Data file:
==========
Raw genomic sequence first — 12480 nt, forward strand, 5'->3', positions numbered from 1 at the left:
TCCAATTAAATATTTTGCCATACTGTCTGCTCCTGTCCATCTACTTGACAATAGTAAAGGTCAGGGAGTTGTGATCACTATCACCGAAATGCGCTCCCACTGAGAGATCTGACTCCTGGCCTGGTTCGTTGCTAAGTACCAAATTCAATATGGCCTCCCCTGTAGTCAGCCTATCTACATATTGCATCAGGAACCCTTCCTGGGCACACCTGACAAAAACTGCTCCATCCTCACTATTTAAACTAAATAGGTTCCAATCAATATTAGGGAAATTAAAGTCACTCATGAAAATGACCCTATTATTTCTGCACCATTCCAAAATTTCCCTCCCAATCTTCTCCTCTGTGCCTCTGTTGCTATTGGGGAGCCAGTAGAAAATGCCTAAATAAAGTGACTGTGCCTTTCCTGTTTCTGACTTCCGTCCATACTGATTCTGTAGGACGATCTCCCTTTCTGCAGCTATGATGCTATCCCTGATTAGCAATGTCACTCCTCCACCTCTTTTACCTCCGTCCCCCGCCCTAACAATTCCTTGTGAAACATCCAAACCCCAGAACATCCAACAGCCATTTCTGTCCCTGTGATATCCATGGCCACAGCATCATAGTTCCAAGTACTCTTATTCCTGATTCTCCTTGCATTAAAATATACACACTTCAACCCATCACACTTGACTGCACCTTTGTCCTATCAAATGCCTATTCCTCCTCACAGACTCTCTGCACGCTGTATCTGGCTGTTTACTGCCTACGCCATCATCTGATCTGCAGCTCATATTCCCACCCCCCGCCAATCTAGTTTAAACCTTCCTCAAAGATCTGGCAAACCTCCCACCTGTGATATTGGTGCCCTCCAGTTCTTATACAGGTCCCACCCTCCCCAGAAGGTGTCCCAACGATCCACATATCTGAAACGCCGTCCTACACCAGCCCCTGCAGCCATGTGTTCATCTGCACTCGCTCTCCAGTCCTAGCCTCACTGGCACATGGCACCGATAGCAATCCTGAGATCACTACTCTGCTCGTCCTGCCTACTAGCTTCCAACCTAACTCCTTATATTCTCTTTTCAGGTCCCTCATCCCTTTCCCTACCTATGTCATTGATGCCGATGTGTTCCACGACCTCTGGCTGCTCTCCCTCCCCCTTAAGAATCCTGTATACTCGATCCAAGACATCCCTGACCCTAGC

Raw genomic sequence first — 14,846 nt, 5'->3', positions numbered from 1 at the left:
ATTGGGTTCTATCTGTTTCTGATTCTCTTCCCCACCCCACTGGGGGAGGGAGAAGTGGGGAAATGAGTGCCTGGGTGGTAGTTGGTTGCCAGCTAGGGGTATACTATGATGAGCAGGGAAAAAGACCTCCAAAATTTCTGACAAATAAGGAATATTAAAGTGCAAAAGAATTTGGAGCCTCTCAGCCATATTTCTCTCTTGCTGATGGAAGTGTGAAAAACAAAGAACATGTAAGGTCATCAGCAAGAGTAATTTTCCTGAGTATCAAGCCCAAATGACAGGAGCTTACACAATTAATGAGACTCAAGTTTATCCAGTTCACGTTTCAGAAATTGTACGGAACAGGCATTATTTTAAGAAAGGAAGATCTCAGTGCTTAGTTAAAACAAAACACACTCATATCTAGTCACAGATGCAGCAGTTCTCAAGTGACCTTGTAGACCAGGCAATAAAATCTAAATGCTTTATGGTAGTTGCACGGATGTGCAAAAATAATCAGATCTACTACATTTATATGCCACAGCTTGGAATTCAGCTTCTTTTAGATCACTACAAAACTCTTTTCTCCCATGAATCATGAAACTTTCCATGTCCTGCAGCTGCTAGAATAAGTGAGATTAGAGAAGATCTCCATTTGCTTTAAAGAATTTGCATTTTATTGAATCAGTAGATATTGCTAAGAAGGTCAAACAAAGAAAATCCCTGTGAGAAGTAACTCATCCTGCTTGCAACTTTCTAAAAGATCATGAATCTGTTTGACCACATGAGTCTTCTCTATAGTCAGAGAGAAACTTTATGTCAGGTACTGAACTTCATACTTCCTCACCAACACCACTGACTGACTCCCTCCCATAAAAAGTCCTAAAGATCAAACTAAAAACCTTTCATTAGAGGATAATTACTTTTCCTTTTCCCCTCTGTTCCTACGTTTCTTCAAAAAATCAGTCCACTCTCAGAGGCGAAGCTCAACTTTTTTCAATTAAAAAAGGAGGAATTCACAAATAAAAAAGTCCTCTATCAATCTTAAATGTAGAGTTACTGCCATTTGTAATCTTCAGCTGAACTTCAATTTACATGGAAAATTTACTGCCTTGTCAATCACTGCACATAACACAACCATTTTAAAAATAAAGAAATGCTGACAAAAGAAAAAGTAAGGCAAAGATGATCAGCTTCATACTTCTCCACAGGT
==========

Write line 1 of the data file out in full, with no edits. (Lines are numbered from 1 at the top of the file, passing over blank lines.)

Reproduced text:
Raw genomic sequence first — 12480 nt, forward strand, 5'->3', positions numbered from 1 at the left: